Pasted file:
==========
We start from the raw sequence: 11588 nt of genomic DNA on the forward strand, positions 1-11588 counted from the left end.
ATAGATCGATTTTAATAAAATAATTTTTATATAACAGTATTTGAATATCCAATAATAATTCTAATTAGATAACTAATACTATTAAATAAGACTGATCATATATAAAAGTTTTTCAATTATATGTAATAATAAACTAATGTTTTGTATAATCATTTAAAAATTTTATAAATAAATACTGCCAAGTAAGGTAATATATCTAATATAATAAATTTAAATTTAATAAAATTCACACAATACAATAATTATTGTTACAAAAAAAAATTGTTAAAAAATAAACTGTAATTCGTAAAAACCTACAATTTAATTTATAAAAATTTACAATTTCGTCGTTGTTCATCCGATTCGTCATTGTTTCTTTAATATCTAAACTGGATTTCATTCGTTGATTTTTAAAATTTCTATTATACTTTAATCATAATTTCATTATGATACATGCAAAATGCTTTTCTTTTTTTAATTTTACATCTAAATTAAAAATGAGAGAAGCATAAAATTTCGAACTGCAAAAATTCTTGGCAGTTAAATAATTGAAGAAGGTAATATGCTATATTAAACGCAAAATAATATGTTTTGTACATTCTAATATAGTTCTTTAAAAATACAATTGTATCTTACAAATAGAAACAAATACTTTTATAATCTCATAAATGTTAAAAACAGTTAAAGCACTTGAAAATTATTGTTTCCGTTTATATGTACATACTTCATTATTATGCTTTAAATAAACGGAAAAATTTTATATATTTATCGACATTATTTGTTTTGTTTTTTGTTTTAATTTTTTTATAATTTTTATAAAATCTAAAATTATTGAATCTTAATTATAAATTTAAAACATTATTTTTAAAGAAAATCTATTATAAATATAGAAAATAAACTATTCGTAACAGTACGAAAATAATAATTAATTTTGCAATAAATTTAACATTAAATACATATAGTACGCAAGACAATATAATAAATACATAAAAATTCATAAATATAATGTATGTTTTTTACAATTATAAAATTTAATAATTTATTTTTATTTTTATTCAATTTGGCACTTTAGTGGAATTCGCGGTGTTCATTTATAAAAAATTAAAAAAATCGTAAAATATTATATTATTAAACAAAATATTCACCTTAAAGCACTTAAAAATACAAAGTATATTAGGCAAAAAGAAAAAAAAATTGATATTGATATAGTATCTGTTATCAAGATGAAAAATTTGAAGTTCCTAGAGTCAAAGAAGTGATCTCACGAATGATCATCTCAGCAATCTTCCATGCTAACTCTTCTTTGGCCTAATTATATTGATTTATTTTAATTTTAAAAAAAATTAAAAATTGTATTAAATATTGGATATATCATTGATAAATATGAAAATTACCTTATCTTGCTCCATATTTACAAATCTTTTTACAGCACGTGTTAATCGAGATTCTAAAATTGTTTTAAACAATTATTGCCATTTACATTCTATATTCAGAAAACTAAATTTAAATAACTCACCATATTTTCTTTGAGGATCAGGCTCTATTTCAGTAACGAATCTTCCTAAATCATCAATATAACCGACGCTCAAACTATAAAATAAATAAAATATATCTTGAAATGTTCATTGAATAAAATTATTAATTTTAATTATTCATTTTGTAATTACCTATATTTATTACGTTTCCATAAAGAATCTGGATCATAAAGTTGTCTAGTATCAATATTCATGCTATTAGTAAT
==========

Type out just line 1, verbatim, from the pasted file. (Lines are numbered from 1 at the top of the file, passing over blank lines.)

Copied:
We start from the raw sequence: 11588 nt of genomic DNA on the forward strand, positions 1-11588 counted from the left end.